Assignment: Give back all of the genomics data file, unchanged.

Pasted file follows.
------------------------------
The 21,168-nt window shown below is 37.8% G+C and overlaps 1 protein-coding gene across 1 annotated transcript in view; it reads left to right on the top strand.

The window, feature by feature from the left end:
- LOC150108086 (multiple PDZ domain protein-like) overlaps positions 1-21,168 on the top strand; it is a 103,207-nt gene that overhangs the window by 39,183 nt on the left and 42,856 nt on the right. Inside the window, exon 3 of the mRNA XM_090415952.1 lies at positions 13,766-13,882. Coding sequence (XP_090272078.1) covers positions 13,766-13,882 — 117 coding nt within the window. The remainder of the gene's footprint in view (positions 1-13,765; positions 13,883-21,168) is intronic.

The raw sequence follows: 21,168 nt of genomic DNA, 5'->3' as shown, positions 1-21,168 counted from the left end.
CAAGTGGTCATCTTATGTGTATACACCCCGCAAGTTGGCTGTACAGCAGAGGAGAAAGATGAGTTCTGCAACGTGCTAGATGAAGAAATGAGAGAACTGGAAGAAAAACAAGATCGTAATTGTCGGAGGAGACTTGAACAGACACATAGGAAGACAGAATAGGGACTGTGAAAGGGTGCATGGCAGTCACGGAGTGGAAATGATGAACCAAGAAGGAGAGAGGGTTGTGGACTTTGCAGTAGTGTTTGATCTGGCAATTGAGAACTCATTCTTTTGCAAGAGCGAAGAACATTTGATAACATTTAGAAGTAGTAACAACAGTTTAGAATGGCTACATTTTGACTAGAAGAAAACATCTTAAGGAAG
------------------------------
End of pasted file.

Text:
The 21,168-nt window shown below is 37.8% G+C and overlaps 1 protein-coding gene across 1 annotated transcript in view; it reads left to right on the top strand.

The window, feature by feature from the left end:
- LOC150108086 (multiple PDZ domain protein-like) overlaps positions 1-21,168 on the top strand; it is a 103,207-nt gene that overhangs the window by 39,183 nt on the left and 42,856 nt on the right. Inside the window, exon 3 of the mRNA XM_090415952.1 lies at positions 13,766-13,882. Coding sequence (XP_090272078.1) covers positions 13,766-13,882 — 117 coding nt within the window. The remainder of the gene's footprint in view (positions 1-13,765; positions 13,883-21,168) is intronic.

The raw sequence follows: 21,168 nt of genomic DNA, 5'->3' as shown, positions 1-21,168 counted from the left end.
CAAGTGGTCATCTTATGTGTATACACCCCGCAAGTTGGCTGTACAGCAGAGGAGAAAGATGAGTTCTGCAACGTGCTAGATGAAGAAATGAGAGAACTGGAAGAAAAACAAGATCGTAATTGTCGGAGGAGACTTGAACAGACACATAGGAAGACAGAATAGGGACTGTGAAAGGGTGCATGGCAGTCACGGAGTGGAAATGATGAACCAAGAAGGAGAGAGGGTTGTGGACTTTGCAGTAGTGTTTGATCTGGCAATTGAGAACTCATTCTTTTGCAAGAGCGAAGAACATTTGATAACATTTAGAAGTAGTAACAACAGTTTAGAATGGCTACATTTTGACTAGAAGAAAACATCTTAAGGAAG